Do you have $5,000 or more in debt? Here’s how $5 a day could make a huge difference

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With a little creativity, it’s probably possible to cut your budget by $5 a day.

Key points

  • Setting aside a little money each day to pay off your debts can save you thousands of dollars.
  • It is possible to reduce your expenses without depriving yourself.

A survey of stress in America conducted by the American Psychological Association (APA) indicates that money is the number one cause of stress for many of us. And stress isn’t just uncomfortable. Stress can lead to a host of chronic health issues and impact personal relationships.

Here’s the problem with money stress: Anxiety can keep us from seeing things clearly. It’s easy to get discouraged when you’re heavily in debt, but there’s no reason to lose hope.

As someone who got into so much debt that I thought I would never find the way out, I’m here to tell you that you can do it.

One bite at a time

Whenever I believe I’m stuck in an impossible situation, I come back to the words of Nobel Peace Prize winner Desmond Tutu. “There’s only one way to eat an elephant: a little at a time.”

In other words, everything in life can seem overwhelming (or impossible). But no matter how big the problem we face, the best way to tackle it is to tackle it bit by bit.

That “I’m not going anywhere” feeling

Let’s say you owe $5,000 on three different credit cards, for a total of $15,000. The average interest rate you pay is 17%. You are currently making the minimum payment on each card. At this rate – if you charge nothing else to any of the cards – the debt will be paid off in 63 months – over five years. The total interest you will pay will be $7,719.

I tell you this not to discourage you but to let you know how $5 a day can change the whole scenario, giving you a greater sense of control.

$5 per day

Spending $5 a day means you’ll have an extra $150 a month to pay off your debts. As simple as it sounds, here’s how an extra $150 a month can help:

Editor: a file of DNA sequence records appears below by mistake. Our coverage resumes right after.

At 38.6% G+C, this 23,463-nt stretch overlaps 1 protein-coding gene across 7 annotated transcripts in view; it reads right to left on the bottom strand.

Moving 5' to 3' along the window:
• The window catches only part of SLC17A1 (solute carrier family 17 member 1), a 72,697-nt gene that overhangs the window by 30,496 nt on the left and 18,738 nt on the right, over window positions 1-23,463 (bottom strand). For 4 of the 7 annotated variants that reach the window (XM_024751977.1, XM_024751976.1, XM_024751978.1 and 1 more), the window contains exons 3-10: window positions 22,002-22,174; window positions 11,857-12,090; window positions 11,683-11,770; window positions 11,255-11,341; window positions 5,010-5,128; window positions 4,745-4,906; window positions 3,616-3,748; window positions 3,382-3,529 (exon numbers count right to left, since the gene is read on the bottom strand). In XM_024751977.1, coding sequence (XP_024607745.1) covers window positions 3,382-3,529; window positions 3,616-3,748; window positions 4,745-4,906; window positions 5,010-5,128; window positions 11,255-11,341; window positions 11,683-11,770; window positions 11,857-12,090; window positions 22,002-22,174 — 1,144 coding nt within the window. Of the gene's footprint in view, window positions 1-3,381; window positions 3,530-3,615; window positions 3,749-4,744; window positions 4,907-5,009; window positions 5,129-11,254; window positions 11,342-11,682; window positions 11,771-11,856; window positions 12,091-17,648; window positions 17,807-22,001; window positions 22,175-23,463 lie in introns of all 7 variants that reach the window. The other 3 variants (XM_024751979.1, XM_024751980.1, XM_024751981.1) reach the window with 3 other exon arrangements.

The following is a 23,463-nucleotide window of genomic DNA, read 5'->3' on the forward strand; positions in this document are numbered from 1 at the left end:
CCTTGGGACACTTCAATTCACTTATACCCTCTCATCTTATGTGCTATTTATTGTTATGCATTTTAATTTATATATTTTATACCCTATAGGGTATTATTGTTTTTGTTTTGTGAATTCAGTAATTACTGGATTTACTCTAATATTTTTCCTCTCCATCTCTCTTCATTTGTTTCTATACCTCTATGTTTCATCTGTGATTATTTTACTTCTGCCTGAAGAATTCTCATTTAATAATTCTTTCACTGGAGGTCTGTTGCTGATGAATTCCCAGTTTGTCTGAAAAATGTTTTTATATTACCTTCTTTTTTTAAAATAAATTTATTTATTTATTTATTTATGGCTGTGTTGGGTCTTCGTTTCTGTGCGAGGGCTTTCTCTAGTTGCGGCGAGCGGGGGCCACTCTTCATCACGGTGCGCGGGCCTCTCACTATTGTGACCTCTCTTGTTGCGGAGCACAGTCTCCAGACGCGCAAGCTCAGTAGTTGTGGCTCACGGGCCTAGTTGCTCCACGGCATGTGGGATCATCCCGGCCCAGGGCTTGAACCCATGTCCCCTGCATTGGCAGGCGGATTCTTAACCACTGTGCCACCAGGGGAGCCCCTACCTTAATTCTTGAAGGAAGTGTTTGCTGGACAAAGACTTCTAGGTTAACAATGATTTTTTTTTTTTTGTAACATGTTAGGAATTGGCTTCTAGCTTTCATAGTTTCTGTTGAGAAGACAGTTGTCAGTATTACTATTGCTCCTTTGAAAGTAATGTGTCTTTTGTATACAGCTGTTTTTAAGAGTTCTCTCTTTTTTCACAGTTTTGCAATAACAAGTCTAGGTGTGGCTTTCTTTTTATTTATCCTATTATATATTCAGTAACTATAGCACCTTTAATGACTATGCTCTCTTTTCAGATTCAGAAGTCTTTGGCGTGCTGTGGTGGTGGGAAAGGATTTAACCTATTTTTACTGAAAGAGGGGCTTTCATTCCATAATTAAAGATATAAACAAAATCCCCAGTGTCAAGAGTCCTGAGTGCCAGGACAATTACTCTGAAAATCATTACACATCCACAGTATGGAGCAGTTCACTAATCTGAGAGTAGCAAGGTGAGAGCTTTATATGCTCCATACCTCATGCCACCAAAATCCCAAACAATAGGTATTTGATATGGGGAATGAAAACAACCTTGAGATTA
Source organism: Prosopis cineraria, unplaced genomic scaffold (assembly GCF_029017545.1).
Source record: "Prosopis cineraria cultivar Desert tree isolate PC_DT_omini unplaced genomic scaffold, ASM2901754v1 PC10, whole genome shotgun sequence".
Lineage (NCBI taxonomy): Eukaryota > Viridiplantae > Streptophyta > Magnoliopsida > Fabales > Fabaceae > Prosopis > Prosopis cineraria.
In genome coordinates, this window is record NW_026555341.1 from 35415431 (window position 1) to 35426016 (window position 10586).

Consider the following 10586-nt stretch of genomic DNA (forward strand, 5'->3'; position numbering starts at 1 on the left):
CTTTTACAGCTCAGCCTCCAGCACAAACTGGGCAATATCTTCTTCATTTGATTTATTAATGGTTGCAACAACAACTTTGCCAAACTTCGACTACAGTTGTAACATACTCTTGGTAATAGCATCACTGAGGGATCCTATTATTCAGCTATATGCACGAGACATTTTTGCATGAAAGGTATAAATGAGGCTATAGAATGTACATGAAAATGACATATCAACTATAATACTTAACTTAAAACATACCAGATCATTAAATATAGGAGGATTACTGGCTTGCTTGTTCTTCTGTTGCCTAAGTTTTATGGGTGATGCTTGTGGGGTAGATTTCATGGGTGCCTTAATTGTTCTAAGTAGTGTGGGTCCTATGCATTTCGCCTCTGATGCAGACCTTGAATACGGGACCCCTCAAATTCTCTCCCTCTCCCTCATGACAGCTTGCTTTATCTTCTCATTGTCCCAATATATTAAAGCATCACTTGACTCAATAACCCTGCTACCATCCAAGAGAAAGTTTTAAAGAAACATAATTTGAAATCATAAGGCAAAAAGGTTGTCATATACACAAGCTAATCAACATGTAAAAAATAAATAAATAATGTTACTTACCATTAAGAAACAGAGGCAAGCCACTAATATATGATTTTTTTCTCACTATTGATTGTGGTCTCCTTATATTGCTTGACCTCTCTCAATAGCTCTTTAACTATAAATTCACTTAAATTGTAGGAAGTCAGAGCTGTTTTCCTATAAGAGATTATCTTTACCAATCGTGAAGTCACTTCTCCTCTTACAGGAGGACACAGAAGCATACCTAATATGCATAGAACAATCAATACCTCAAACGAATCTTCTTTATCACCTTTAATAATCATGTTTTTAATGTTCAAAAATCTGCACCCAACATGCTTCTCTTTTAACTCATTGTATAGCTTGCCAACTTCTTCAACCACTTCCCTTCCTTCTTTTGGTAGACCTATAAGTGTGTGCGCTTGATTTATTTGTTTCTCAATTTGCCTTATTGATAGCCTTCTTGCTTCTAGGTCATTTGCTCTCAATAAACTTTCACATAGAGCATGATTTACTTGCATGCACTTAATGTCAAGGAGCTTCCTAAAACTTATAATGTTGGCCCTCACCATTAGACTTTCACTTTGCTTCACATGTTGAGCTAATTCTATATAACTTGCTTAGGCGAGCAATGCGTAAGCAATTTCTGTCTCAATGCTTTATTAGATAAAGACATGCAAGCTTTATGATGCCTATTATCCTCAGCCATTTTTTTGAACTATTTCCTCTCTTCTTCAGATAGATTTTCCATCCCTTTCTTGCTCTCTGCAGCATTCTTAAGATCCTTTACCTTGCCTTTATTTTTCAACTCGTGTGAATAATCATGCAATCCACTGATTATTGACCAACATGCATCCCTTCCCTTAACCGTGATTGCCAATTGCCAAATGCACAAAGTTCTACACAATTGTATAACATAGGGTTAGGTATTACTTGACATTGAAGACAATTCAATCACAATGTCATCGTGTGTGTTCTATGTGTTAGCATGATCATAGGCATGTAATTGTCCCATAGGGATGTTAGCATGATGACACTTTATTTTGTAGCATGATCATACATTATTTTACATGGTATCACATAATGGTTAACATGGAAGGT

1. Divide the $150 between the three credit cards by making an additional payment of $50 to each each month.
  2. Instead of 63 months, the three cards will be reimbursed in 39 months (two years, three months).
  3. Rather than paying $7,720 in interest, you will only pay $4,504.

If 39 months always seems like an eternity, focusing on one card at a time is okay. By sending the entire additional $150 to a card each month, it will only take 23 months to pay off the first card. Then you can focus on the next debt.

When $5 Looks Like a Fortune

The idea of ​​an extra $150 per month may seem impossible. In fact, the thought of finding $5 a day can seem daunting. If so, run through this list of ways to do just that. There may be one or two that have not come to mind.

Have a garage sale

I don’t like visiting garage sales, but man, I love hosting one. It allows me to go through all the rooms in my house and get rid of what I no longer use. Once I’ve decided what to sell, I borrow boards and carefully organize things into categories. I have a theory that some people will linger longer if everything is tidy. Either way, I usually earn between $300 and $400 on sales, enough to cover two months of additional payments.

Buy generic

It took me years to realize how much I love generic foods. Now that I’ve taken the plunge, there are generics that I like a lot more than the brand name. According to Consumer Reports, most generic brands are as tasty as the “big names” but cost 20% to 25% less.

Home comparator

I don’t like shopping and looking for sales is not my thing. Shopping apps like Flipp make shopping easier by showing me which stores in my area have the best deals on what I’m looking for.

Rethink your morning drink

I refuse to be the person to tell you to ditch your morning latte because, frankly, if I ever commit a serious crime, it’s probably going to be due to a lack of caffeine. That said, buying a good coffee maker probably saves me at least $500 a year. Insider tip: Have fun finding a small coffee company that makes premium java. I am currently obsessed with Parish Coffee in Louisiana. Now that I can make a great cup of coffee (or a latte), I don’t think anyone else’s coffee is as good. The cost per pound is a little higher than what I would pay at a grocery store, but knowing that my coffee at home is better than any drive-thru saves me a lot.

Check your subscriptions

If you subscribe to a premium channel to watch a specific show, cancel the subscription after the show ends. I know many small subscriptions only cost $5 or $6 a month, but every little bit counts. While you’re at it, make sure you still want all your other subscriptions, including health and wellness boxes, newspapers, or satellite radio in a rarely driven car.

Carpool or buy a monthly pass

You can save on the high cost of gas by carpooling or buying a monthly transit pass. At the very least, download an app like Gas Guru or GasBuddy to help you find the gas station with the lowest prices near you.

Deprivation is no fun, and cutting off everything you love is likely to make you feel more stressed than less. I can tell you that when I got rid of my debts, I avoided big trips. Rather than spend $5,000 on a sensational vacation, I spent $1,500 on a more modest trip. It was $3,500 more to spend on debt.

While these suggestions might be helpful, you’ll likely find even better ideas that fit your lifestyle and spending habits. Regardless of how you find the extra cash, remember that it’s okay to pay off $5 debt at a time.

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